SEPTEMBER 11, 2001

When the airplanes struck, more than 200 International Brotherhood of Electrical Workers (IBEW) Local No. 3 workers were on site at the World Trade Center Towers. At press time, 16 of these IBEW No. 3 members were counted among the more than 6,000 total missing people. These workers were employed by Denino Electric, Flushing, N.Y.; Forest Electric Corp., New York; Kleinknacht Electric, New York; P.E. Stone Electric, New York; and Petrocelli Electric Co., Long Island City, N.Y.

“Our Local usually had more than 200 workers at the Trade Center because of constant renovations,” said Vincent McElroen, spokesperson for IBEW No. 3. “One worker was killed on his very first day as an electrical apprentice.”

Nine electricians from E-J Electric Installation Co., Long Island City, N.Y., escaped from the World Trade Center before the 110-story Twin Towers collapsed. E-J Electric, which had an office in Tower 2, built and maintained the World Trade Center's entire security system.

One New York electrical distributor lost an employee. Michael Lowe, a delivery driver for Liberty Electrical Supply, Brooklyn, N.Y., was trapped somewhere in the building's lower level just before the towers collapsed.

“I know he was there when that building came down, the No. 1 World Trade Center. He was trapped down in the loading dock and he couldn't get out,” said Claudette Henry, Liberty Electrical's dispatcher.

Lowe was among a number of delivery drivers at the World Trade Center at the time of the attacks, dropping off materials to contractors at the multiple work sites.

Just blocks away from Ground Zero, the Manhattan branch of Kennedy Electrical Supply Corp., Jamaica, N.Y., narrowly escaped falling debris, which landed one city block away. David Weinstein, the company's general manager, described the surreal events his delivery driver witnessed following the crashes.

“We were making a delivery in World Trade Center Building No. 1 when the first plane hit,” Weinstein said. “The next thing our driver, Corey Richardson, knew was that he was in the air being blown over the railing. As bodies started to rain down, Corey left the truck, ran out of the receiving dock and escaped unharmed.”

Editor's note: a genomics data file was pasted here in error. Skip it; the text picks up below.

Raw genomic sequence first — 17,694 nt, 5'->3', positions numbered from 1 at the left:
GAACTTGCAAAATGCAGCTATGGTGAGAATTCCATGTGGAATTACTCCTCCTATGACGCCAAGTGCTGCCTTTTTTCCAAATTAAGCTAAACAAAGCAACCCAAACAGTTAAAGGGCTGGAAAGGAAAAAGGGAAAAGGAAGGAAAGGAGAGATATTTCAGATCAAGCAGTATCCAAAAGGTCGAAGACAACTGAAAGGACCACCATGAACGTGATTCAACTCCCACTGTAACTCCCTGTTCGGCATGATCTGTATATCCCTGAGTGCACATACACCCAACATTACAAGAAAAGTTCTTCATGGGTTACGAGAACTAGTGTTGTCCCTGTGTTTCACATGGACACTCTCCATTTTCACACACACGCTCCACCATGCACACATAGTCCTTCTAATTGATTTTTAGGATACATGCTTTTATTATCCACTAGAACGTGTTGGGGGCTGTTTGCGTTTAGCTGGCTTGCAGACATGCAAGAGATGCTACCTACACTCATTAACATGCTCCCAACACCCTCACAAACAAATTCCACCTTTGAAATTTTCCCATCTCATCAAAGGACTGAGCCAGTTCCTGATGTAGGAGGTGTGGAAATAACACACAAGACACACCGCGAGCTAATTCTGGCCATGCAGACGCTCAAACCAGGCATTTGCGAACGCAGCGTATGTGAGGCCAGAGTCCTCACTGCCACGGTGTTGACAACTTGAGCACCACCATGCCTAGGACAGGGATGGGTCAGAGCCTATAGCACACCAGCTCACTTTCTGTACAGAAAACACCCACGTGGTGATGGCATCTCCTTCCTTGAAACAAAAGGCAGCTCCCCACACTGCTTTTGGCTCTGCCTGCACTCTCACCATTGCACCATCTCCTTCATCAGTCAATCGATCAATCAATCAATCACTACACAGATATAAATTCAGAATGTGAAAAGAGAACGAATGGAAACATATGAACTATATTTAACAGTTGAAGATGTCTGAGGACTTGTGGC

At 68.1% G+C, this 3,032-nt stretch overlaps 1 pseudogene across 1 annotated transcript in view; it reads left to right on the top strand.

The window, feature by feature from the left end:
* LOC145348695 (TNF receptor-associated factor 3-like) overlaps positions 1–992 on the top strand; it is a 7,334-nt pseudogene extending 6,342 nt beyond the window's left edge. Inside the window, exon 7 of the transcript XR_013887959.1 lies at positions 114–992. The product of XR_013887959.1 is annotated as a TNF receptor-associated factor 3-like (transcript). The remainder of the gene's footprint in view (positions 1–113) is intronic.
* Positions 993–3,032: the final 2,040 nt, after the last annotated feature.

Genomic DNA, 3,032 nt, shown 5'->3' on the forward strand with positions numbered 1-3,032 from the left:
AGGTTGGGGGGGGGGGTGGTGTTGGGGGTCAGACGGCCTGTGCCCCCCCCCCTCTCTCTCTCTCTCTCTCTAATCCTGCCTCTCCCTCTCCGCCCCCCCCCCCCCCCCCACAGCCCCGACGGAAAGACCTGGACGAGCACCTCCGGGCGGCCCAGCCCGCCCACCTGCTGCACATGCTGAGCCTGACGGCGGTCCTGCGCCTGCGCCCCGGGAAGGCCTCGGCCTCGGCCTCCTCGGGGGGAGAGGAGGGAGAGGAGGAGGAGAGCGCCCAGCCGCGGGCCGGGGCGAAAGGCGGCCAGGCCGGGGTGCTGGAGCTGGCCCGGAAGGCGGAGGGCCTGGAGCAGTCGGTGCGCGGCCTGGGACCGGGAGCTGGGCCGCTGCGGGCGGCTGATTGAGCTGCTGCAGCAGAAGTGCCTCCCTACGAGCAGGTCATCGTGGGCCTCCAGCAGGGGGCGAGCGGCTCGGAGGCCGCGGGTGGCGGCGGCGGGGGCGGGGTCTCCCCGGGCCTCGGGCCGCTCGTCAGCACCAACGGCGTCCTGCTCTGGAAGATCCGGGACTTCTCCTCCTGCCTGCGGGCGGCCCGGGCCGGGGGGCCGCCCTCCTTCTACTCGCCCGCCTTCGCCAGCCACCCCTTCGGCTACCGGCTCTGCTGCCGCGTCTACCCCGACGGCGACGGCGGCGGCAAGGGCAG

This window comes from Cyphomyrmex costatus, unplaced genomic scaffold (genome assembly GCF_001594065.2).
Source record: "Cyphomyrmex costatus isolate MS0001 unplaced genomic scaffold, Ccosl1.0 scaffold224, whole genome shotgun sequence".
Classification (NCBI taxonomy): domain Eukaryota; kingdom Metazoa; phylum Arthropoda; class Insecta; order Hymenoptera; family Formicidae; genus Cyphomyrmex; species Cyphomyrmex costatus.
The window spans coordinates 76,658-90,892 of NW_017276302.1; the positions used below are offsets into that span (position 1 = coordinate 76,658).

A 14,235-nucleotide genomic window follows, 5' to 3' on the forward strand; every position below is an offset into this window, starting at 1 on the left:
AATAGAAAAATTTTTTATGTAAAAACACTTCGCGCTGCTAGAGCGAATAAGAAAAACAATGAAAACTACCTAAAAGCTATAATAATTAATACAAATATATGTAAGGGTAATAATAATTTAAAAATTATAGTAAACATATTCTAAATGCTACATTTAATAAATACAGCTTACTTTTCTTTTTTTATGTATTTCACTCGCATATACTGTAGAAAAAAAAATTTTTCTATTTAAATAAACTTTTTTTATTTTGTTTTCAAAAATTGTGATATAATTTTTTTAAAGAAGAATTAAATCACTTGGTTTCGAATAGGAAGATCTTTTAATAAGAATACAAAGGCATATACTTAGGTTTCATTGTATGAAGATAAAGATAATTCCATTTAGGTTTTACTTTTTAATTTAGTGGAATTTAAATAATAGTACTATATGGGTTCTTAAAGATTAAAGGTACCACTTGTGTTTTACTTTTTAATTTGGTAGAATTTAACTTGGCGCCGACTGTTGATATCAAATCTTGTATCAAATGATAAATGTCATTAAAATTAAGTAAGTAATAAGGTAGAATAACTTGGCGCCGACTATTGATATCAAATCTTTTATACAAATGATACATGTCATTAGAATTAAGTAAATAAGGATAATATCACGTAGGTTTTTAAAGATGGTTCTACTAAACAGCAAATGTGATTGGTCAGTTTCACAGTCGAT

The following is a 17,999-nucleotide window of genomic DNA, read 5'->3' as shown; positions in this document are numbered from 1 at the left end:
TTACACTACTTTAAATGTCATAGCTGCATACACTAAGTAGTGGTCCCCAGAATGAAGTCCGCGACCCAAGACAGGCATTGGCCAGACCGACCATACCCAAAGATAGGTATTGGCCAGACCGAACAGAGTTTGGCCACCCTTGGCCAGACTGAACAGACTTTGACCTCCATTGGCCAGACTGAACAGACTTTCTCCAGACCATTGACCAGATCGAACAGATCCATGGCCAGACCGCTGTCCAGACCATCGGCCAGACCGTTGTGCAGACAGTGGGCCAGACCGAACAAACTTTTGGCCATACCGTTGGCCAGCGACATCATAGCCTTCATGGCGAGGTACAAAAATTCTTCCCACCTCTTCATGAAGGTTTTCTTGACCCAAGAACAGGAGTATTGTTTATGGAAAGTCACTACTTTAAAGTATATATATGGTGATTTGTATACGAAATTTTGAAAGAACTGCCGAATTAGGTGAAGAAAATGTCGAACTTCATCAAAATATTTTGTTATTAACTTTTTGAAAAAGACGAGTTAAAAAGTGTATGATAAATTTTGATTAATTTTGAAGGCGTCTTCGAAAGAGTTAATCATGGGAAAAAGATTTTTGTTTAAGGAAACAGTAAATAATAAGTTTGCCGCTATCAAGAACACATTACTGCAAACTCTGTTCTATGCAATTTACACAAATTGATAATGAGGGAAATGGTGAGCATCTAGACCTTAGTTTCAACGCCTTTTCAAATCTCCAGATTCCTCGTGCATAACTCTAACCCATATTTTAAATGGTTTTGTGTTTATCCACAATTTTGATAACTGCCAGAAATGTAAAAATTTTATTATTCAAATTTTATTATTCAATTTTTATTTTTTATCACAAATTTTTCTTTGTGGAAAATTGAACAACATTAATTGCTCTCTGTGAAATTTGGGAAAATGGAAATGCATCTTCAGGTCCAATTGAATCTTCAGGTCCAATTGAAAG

While the scene inside became chaotic, outside the towers a panicked escape was taking place.

“Several of our drivers watched the plane hit the World Trade Center, as did a number of our outside sales personnel,” Weinstein said. “Our city trucks were beset with people clamoring to exit the area, and as we drove away there were electricians in the cab, truck body, on the roof, on the engine hood and just holding onto the doors. Many people rode this way clear from downtown New York City to our base in Jamaica, Queens. Our World Trade Center truck, however, remains buried under 15 stories of rubble.”

Another area driver narrowly escaped peril after the Sept. 11 crashes. According to Chris Brazill, a rep with Brazill Brothers & Associates Inc., Metuchen, N.J., one of Brazill Brothers' drivers was in the delivery dock with the Kennedy and Liberty drivers and was able to escape.

Just 10 blocks from the World Trade Center site, employees of international distributor Argo International, New York, felt the force of the explosion. When employees went outside to see what happened, many saw the second plane hit.

“No Argo people were hurt, but friends and family members were part of fatalities. It's a sad day for New York City, New York, the United States and the world,” said John SantaCroce, the company's president and chief operating officer.

SantaCroce spoke with authorities on the day of the attack about keeping the Argo building open for rescue teams as a staging area or possibly a hospital, but the staff had to evacuate the facility that afternoon.

While many say that the shock of the event is still lingering, the recovery effort at Ground Zero goes on.

Robert Gargan, the Long Island City branch manager for Graybar Electric Co. Inc., St. Louis, said the emergency personnel require a lot of supplies.

Graybar saw big volume on hardhats, flashlights, batteries, dust masks and gloves, and coordinated that with a lot of different agencies.

Liberty Electrical Supply was one of the local distributors contributing to the search for survivors. The company also donated thousands of hard hats and pairs of gloves, as well as tools, clothes and rain gear.

“On Friday evening after the attacks, we were in the convoy with the New York City Fire Department to deliver supplies to Ground Zero,” said Stephen Mayer, the company's chief financial officer. “The devastation was just beyond belief.”

A number of distributors responded to the tragedy by making their services available 24 hours a day.

Kennedy Electrical Supply faxed an emergency contact sheet to all 1,200 customers listing the home numbers, Nextel codes and cell numbers of all managers and salespeople capable of opening any of its five locations for 24/7 service, Kennedy Electrical's Weinstein said. “It isn't about business. It's about coping with the unthinkable and getting through the emergencies that each day brings.”

W.W. Grainger Inc., Chicago, is keeping its Varick-Street branch near Ground Zero open 24 hours a day as the recovery effort continues. The company mobilized $1 million in cash and emergency supplies, and pooled emergency supplies from its 20 locations within 100 miles of Ground Zero.

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